This blog will be an overview of the three different types of approval letters that you can get from a lender. There are three major variables that the lender controls when you’re purchasing a home and these variables are called Terms when you’re negotiating for the best possible price.
If you’ve received a Pre-Qualification letter from a lender, you’ve typically only had a verbal conversation with this lender and haven’t filled out a loan application or processed any of your documentation. Let’s say you’re writing an offer with this letter; you send it to the listing agent and they will immediately know that you haven’t taken the steps necessary to get approved for the loan. This is a huge red-flag for listing agents because there is usually a reason that the buyer hasn’t yet gone through the steps to getting fully approved.
Sometimes it’s as simple as the lender or the buyer’s agent haven’t done a good job preparing that buyer for writing an offer, but more often than not, it shows that the buyer may not be serious and therefore can hurt your chances of getting your offer accepted.
This has been the gold standard for a very long time in real estate. To have the pre-approval letter means that you’ve filled out a loan application and have had your credit run and reviewed by the lender. They may have processed (collected) some documentation to support what was written on your loan application. The lender will run this information through their system and will spit out first, whether or not you’re able to be approved for a loan and second, how much you are capable of borrowing.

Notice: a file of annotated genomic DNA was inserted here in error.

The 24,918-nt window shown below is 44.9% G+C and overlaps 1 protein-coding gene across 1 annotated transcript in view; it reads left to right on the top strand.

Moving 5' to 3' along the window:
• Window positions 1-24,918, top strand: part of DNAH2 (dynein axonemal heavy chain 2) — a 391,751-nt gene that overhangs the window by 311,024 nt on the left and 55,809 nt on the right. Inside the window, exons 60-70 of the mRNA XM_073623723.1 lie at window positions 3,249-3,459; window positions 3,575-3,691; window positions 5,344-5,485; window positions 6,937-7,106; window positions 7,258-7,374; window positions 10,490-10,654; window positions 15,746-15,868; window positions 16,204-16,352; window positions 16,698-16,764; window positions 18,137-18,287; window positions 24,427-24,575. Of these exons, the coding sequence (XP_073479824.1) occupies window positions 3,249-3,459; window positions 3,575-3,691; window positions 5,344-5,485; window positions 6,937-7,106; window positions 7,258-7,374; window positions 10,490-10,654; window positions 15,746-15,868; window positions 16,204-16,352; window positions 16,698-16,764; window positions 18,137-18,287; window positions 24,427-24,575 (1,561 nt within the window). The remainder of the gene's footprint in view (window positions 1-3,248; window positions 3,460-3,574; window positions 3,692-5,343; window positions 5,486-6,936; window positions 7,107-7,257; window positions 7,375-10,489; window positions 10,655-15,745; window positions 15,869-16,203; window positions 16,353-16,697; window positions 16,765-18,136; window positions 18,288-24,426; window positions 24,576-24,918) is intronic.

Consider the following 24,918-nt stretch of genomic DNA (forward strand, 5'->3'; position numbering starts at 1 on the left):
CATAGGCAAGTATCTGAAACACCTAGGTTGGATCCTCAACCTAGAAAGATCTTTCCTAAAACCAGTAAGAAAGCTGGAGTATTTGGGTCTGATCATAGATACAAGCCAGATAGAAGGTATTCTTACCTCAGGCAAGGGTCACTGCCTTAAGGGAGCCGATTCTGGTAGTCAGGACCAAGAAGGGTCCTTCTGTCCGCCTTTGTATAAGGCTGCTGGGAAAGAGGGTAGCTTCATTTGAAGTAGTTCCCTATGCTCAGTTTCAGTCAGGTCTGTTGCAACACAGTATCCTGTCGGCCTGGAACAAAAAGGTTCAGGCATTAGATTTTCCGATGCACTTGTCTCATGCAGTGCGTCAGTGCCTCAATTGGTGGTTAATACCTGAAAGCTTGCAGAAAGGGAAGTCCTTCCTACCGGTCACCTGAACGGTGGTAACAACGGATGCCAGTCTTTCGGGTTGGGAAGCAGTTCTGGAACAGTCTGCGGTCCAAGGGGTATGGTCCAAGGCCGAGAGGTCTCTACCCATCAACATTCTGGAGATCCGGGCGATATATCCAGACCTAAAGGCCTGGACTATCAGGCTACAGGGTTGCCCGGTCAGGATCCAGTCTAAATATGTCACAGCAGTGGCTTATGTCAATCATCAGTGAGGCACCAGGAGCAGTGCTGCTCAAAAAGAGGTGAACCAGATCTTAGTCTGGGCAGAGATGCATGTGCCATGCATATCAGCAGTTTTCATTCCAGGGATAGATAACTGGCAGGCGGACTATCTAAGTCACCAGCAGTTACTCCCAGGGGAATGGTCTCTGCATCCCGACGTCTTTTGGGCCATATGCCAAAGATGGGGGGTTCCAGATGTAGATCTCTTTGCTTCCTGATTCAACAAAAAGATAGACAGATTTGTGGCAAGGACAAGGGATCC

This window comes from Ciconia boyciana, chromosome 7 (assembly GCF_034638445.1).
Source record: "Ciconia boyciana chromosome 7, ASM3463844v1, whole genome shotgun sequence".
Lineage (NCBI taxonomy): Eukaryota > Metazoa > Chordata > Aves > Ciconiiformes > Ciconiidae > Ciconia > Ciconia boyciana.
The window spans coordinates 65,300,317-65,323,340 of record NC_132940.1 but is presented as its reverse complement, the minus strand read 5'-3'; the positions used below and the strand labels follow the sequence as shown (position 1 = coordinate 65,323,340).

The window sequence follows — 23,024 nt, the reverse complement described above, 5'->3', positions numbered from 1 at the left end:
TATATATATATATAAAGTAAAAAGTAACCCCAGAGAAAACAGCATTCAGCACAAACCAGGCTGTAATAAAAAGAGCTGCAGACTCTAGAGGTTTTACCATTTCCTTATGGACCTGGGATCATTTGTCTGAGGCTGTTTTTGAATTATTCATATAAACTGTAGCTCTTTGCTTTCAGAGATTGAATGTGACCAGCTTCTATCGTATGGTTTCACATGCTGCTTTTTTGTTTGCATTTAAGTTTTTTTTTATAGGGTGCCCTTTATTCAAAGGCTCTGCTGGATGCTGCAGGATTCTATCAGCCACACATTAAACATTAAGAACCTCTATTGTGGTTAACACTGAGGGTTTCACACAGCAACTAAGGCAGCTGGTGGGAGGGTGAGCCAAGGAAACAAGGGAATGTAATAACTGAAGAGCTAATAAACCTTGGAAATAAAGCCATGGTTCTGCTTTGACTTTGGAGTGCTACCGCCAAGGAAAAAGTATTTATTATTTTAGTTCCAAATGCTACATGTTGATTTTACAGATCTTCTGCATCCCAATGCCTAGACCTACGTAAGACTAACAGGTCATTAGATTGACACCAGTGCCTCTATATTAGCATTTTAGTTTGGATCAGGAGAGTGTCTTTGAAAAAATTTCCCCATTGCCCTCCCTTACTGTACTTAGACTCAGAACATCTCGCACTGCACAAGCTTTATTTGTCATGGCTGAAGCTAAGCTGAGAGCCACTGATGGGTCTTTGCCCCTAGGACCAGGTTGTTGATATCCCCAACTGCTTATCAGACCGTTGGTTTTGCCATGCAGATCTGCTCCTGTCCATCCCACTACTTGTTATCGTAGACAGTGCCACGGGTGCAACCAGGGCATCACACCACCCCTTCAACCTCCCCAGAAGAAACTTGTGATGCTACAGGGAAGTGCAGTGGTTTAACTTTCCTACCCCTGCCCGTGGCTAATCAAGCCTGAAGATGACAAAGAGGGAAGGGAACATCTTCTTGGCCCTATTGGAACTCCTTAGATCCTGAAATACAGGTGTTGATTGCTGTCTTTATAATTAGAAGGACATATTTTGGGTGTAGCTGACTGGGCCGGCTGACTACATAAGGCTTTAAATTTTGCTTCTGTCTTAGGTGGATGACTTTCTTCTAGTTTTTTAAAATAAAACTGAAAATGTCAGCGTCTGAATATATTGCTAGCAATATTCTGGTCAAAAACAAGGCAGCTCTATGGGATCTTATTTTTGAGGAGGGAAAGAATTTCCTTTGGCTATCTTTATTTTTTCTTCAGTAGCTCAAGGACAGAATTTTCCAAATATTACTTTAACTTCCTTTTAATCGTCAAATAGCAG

This shows that you’ve gone through the steps necessary to really find out what you’re capable of purchasing.
3. Fully Underwritten Approval
If you’re looking to be a competitive home buyer and set yourself apart from most other buyers in the market, this is the tool that you’re going to want. What separates a Fully Underwritten Approval letter from a Pre-Approval letter is that the lender has not only gone through the steps to get pre-approved, but they’ve processed (collected) ALL of the necessary documentation that will be required throughout the process. They’ve sent that file to their in-house Underwriter, who’s job is to find problems and ask for further verification. This Underwriting will typically take between 24-72 hours to come back to the lender, usually asking for additional information, which is processed and sent back to Underwriting for approval. Once all of this is complete, the lender, if approved, will be able to send a Fully Underwritten Approval letter, which allows you to have the most competitive terms possible. With this letter, you will be able to write offers that compete with cash offers.